Commentary by Dr. Valentin Fuster
J. Eng. Power. 1975;97(4):603-609. doi:10.1115/1.3446076.

Application of the potential theory to the full equations of two-dimensional compressible flow has yielded a method of calculation valid for isolated airfoils as well as for cascades situated on an arbitrary surface of revolution. Various computed subcritical and supercritical flows are presented and compared with exact solutions. Close relation between convergence interval and the existence of discontinuities in the solution was established, which makes it possible to recognize and develop transonic flow patterns having no or only weak shocks.

Commentary by Dr. Valentin Fuster
J. Eng. Power. 1975;97(4):610-618. doi:10.1115/1.3446077.

The pressure, temperature, and fuel-to-air ratio of a gas turbine combustor vary with ambient conditions, machine speed, and load. Only a few of these parameters are independent. An analysis has been developed which predicts the combustor operating parameters. The analysis includes low heating value fuel combustion, water injection, and three modes of steam injection. The analysis is used to predict the combustor operation for a simple-cycle gas turbine, but it is not restricted to this case. In addition, a simplified analysis is deduced and shown to be surprisingly accurate. Special solutions are presented which permit direct calculation of the firing temperatures, fuel heating value, or air extraction required to achieve a specified compressor pressure ratio. Finally, the analysis is compared with experimental results.

Commentary by Dr. Valentin Fuster
J. Eng. Power. 1975;97(4):619-627. doi:10.1115/1.3446078.

Many nuclear stations do not incorporate deaerators in their feedwater heating systems. To attain high turbine cycle performance without a deaerator, a drain pumping system is widely used for returning hot drains from the high-pressure heaters to the feedwater system. With a greatly increased feedwater flow for nuclear units, together with the drain pumping system being moved to a higher extraction point, the heater–drain tank system will be subject to a rapid pressure decay under turbine load rejections. In addition, the drain pump suction flow reduces considerably, thereby increasing the suction pipe resident time. It is these critical changes in operating conditions that should receive careful consideration in drain pumping system design. This paper presents an analytical approach for determining drain tank pressure decay, drain pump suction pressure decay, and transient behavior of the heater–drain tank system based on analysis of closed feedwater heater performance and the varying feedwater temperature entering the heater under turbine load rejections. The emphasis is placed on adequate and optimum design of a drain pumping system, including a discussion of some design criteria to be followed, as well as sizing of the pressure equalizer between heater and drain tank. All mathematical equations required for determining the design parameters are derived. Finally, some example calculations are given to illustrate the application of the developed analytical approach to system design.

Commentary by Dr. Valentin Fuster
J. Eng. Power. 1975;97(4):628-632. doi:10.1115/1.3446079.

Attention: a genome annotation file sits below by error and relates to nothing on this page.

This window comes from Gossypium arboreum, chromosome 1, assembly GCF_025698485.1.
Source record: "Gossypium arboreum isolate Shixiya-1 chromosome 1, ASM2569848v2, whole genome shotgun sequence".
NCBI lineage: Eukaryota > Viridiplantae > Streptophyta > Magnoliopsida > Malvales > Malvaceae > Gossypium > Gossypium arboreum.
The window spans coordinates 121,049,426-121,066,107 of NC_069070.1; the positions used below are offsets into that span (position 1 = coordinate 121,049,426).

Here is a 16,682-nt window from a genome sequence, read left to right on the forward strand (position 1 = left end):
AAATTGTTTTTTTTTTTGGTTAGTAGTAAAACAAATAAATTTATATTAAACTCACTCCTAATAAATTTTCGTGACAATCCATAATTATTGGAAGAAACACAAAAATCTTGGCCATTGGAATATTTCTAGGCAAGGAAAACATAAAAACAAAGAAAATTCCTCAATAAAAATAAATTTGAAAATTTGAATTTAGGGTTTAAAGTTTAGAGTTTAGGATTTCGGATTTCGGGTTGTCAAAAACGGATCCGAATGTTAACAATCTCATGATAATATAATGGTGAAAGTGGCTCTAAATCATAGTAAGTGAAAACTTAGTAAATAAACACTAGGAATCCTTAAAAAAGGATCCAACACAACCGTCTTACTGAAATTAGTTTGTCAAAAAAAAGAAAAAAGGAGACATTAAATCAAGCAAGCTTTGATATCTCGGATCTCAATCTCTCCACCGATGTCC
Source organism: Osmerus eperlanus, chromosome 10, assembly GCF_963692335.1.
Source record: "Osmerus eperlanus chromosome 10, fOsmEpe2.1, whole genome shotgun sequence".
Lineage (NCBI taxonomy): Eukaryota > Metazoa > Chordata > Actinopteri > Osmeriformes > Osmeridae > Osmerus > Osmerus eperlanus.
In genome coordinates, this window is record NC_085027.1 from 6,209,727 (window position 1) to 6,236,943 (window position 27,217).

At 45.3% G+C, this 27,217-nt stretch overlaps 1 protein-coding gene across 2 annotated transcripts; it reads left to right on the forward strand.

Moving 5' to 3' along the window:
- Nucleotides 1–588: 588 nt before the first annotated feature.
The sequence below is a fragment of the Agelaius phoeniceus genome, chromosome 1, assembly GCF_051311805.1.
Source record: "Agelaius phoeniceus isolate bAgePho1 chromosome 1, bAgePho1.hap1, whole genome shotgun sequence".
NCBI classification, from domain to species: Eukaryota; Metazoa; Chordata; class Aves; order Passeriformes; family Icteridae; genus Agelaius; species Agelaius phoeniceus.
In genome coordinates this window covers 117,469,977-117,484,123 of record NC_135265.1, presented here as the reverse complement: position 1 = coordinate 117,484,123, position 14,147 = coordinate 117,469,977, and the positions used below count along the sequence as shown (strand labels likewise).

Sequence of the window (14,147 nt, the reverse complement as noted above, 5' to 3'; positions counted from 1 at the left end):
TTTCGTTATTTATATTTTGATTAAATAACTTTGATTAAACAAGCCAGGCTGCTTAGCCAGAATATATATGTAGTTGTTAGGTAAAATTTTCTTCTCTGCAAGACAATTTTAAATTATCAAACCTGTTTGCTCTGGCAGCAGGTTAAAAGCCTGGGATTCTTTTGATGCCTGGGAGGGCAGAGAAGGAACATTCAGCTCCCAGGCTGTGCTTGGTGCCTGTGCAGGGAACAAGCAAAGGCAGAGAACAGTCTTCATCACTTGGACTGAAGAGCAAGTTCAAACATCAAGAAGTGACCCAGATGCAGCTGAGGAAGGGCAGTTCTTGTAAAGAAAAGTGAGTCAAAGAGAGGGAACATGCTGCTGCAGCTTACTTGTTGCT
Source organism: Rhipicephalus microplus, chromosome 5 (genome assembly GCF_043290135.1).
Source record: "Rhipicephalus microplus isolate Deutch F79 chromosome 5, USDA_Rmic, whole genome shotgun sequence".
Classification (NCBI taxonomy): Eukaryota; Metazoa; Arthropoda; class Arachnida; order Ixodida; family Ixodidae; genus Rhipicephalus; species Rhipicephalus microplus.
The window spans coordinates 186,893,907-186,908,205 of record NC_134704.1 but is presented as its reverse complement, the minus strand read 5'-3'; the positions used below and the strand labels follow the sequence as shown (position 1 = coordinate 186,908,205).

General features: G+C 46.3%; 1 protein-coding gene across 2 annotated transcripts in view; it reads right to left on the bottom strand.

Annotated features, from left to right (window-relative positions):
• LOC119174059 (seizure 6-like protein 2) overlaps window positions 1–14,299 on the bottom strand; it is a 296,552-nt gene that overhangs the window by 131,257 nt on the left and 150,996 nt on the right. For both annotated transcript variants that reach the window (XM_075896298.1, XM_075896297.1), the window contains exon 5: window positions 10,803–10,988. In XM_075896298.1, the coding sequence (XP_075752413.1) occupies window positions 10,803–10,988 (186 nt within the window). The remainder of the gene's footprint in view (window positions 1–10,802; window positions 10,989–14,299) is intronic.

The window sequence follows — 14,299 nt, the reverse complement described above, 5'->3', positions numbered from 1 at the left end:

Rigid plastic plate theory is used to determine the limit load for a pipe-supported flat plate loaded by uniform pressure. The solution is applied to design of condenser hotwell floors under hydrotest loading. A comparison is made with a formula for design of similar configurations suggested in Section VIII, Division 1 of the ASME Pressure Vessel Code, and in texts on elastic plate theory.

Commentary by Dr. Valentin Fuster
J. Eng. Power. 1975;97(4):633-639. doi:10.1115/1.3446080.

A procedure is presented by which the widely used MEL 21 program can be adapted to power plant applications. This is accomplished by writing a preliminary computer program which will require as input only those quantities which are pertinent to the description of piping sytems as encountered in power plants. The function of this preliminary program is to take the required input and generate the information required by the MEL 21 program but not pertinent to the power plant applications. Therefore this will allow the difficult to use but very general MEL 21 piping of flexibility program to be utilized by persons who have no computer background.

Commentary by Dr. Valentin Fuster
J. Eng. Power. 1975;97(4):640-644. doi:10.1115/1.3446081.
Abstract
Topics: Gas turbines , Storage
Commentary by Dr. Valentin Fuster
J. Eng. Power. 1975;97(4):645-654. doi:10.1115/1.3446082.

A theory is presented for predicting the transient behavior of bubbles in the downcomer and riser loop. It is found that a sudden drop in boiler pressure could seriously reduce the circulation velocity and this is attributed to steam formation in the downcomer tube. The reduction of the circulation velocity tends to prolong existence of individual bubbles in the water phase and therefore increases the water level swell. Transient behavior of circulation velocity in the riser, and water level responses in the steam drum were measured in a two-tube experimental boiler following a step increase in steam control-valve opening for various boiler pressures.

Commentary by Dr. Valentin Fuster

DISCUSSIONS

Commentary by Dr. Valentin Fuster
Commentary by Dr. Valentin Fuster
Commentary by Dr. Valentin Fuster

TECHNICAL BRIEFS

Commentary by Dr. Valentin Fuster

ERRATA